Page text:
Like a well-trained dog, the HEXO+ follows you faithfully wherever you go. But it doesn't walk besides you—it's airborne.
Developed by a French start-up, Squadrone System, the six-rotor HEXO+—which handily totes a GoPro video camera—is billed as the first autonomous small drone for the mass market.
It's also a prime example of the many ways in which automation will take to the sky as unmanned aerial vehicles, or UAVs, become part of daily life in the not-too-distant future.
Due out in May 2015 with a planned retail price of US$899, the HEXO+ is targeted at extreme sports enthusiasts looking for a way to immortalize their every move.
Users activate it with a smartphone app, then let it fly a few meters (yards) behind them, recording their every twist and turn, up to a top speed of 70 kilometers (45 miles) an hour.
"Making snowboard films is my main activity, so essentially I started using drones a few years ago," said Squadrone System's co-founder Xavier Delerue, a former world snowboard champion.
"At the outset, it was great. It was easy. It was going to change everything—and then I quickly realized taking good images involved a lot of logistics when it came to using a drone," he told AFP.
Delerue, whose venture has attracted $1 million in Kickstarter funding, plays down concerns that small drones could have a more sinister use, like peering at small children at play in a park.
"Regulations are in place that guard against abusive use," he said.
In North America and in Europe, advances in drone technology have caught lawmakers on the back foot. They are now scurrying to find ways to regulate the skies.
Unlike military drones, drones for civilian use can only operate for up to 20 minutes and usually cannot carry much more than a small camera. But big business is looking to boost that capacity.
In the run-up to Christmas last year, Amazon, the world's biggest online retailer, caused a stir with its proposal to use small drones to deliver packages.
Russian fast-food chain Ilya Farafonov isn't waiting. In June it unveiled its first pizza delivery drone, an idea it hopes to extend to the 18 cities in which it operates.
For some drone enthusiasts, food deliveries via drone is a waste of time.
Drones carrying medical supplies
"This is total nonsense. Why the hell would you do that?" asked Andreas Raptopoulos, chief executive of Matternet, a start-up that's exploring ways to put drones to work in developing nations for humanitarian purposes.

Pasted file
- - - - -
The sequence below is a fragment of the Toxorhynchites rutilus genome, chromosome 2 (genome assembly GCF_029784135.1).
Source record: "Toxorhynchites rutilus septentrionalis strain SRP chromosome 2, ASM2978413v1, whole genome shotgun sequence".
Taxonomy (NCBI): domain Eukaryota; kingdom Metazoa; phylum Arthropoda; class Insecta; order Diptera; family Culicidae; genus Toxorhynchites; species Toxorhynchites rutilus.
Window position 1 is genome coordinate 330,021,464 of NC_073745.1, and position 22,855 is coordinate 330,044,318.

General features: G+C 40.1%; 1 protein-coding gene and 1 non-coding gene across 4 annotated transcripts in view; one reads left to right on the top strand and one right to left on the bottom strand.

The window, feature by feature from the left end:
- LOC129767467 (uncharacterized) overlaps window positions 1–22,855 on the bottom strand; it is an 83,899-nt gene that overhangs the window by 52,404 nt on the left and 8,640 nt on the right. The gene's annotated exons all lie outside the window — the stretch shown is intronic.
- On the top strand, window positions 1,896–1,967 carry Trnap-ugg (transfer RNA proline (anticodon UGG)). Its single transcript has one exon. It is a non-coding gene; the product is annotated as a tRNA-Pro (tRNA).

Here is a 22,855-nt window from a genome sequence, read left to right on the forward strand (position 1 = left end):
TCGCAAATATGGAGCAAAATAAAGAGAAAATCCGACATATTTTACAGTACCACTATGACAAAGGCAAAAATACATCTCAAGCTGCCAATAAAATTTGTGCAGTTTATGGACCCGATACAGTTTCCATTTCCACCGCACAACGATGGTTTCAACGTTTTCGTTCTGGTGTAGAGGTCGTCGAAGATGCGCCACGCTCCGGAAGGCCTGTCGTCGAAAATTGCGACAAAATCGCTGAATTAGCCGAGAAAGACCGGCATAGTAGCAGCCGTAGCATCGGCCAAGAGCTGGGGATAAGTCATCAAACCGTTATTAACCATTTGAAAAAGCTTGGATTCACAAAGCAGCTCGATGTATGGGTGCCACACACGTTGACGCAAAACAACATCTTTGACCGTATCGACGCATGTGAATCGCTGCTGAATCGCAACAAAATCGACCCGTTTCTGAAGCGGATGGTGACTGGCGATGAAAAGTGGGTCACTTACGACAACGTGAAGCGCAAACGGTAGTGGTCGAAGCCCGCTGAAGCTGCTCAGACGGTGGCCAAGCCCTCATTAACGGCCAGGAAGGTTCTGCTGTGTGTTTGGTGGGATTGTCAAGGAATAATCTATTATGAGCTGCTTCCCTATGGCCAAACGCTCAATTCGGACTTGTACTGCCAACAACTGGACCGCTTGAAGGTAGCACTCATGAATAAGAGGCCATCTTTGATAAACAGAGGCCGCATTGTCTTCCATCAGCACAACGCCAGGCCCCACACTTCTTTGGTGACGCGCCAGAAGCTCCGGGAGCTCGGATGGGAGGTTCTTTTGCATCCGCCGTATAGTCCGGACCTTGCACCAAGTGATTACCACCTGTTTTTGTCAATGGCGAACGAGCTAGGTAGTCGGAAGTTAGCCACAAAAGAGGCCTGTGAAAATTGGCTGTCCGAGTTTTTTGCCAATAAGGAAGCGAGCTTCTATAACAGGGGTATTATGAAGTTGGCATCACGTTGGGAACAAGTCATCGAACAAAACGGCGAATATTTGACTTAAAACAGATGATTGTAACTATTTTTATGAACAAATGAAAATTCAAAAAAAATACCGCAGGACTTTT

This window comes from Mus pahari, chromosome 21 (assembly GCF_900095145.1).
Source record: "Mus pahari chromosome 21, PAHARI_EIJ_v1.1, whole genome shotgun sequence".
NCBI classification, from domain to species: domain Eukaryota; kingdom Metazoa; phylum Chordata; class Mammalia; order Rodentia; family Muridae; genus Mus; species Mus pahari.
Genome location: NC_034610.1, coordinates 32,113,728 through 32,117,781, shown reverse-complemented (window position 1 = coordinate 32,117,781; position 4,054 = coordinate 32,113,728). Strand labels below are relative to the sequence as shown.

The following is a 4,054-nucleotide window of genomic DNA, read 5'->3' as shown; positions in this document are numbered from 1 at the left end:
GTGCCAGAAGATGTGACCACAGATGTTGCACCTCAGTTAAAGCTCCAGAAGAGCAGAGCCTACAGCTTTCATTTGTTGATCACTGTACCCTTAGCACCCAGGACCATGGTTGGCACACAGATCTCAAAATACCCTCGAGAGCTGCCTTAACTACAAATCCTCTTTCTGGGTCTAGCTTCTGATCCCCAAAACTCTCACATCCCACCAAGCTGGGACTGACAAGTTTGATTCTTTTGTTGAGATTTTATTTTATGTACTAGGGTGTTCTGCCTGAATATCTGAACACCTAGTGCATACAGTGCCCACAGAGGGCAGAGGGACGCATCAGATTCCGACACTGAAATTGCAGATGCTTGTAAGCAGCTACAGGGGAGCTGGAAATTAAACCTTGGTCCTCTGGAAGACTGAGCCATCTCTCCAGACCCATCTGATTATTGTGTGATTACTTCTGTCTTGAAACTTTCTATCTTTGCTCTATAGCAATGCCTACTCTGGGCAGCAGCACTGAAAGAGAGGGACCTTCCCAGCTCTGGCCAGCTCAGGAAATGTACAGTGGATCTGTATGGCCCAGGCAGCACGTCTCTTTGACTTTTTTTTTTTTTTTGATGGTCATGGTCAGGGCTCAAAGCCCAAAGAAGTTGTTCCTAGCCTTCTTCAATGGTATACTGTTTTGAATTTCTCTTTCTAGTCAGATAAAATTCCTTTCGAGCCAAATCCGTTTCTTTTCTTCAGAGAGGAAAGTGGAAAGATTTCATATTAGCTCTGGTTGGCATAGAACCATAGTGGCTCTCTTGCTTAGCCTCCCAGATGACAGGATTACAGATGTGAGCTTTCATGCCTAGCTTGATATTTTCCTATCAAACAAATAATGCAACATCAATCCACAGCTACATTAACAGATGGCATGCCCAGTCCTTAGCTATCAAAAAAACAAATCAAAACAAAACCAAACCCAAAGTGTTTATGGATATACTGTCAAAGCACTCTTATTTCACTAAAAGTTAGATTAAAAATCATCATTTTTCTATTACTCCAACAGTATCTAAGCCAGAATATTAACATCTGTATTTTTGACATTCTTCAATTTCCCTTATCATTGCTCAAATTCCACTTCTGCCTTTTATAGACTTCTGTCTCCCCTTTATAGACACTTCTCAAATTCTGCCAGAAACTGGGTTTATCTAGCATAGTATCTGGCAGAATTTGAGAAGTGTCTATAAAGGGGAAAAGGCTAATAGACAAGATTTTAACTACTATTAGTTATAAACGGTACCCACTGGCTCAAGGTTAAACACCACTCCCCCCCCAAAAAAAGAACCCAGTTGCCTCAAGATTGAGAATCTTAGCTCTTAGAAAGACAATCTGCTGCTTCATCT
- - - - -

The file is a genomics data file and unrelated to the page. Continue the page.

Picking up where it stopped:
"Why don't you use the same technology to save somebody's life when a mother needs medicine, or a child needs medicine... To me, this is where technology works best," he told Britain's Guardian newspaper.
Raptopoulos envisions a network of drones that can ferry food and medical supplies into conflict zones or areas hit by natural disaster.
Matternet has already carried out trial flights in Haiti, and in September, it aims to shuttle blood samples in conjunction with international medical charity Doctors Without Borders.
Since December, the United Nations has used drones in eastern Democratic Republic of Congo to monitor rebel activity along the borders with Uganda and Rwanda.
"Used imaginatively, future drones could detect stirrings of ethnic conflict, find survivors amid rubble, or even perform fanciful functions such as body-temperature surveys of populations to hunt killer outbreaks," said Jack Chow, a former US ambassador and expert on global health diplomacy, speaking at the Canadian International Council think tank.
From real estate to crops
News media are meanwhile scoping out the possibilities of drone journalism, with Canadian journalism schools already offering specialized courses on UAV newsgathering.
Aerial photography with drones has also captured the imagination of real estate agents eager to pitch luxury properties in places like Los Angeles or Toronto—although regulations strictly limit flights in populated areas.
Rural districts remain a more welcoming environment for drone flying, where farms can embrace the technology to evaluate soil conditions, guide tractors or assess the most effective way to spread fertilizer.
Two years ago, French entrepreneur Vivien Heriard-Dubreuil, seeing opportunity in the countryside, founded Flyterra, which is based in New York with operations in Quebec.
"Using drones to maximize harvests is very promising," he told AFP, adding that his drone fleet can also be useful to inspect mines, dams and windmills.
There's a cultural side to the drone revolution as well.
A group of Australians recently launched the I-Drone, which with its powerful video projector has turned outdoor walls in Melbourne into movie screens after dark.
And in Japan, a contemporary dance troupe presented a show in May that explored the relationship between technology and the human body. Scenes featured three dancers—and as many drones.
Explore further: NYC police see risks with drones' popularity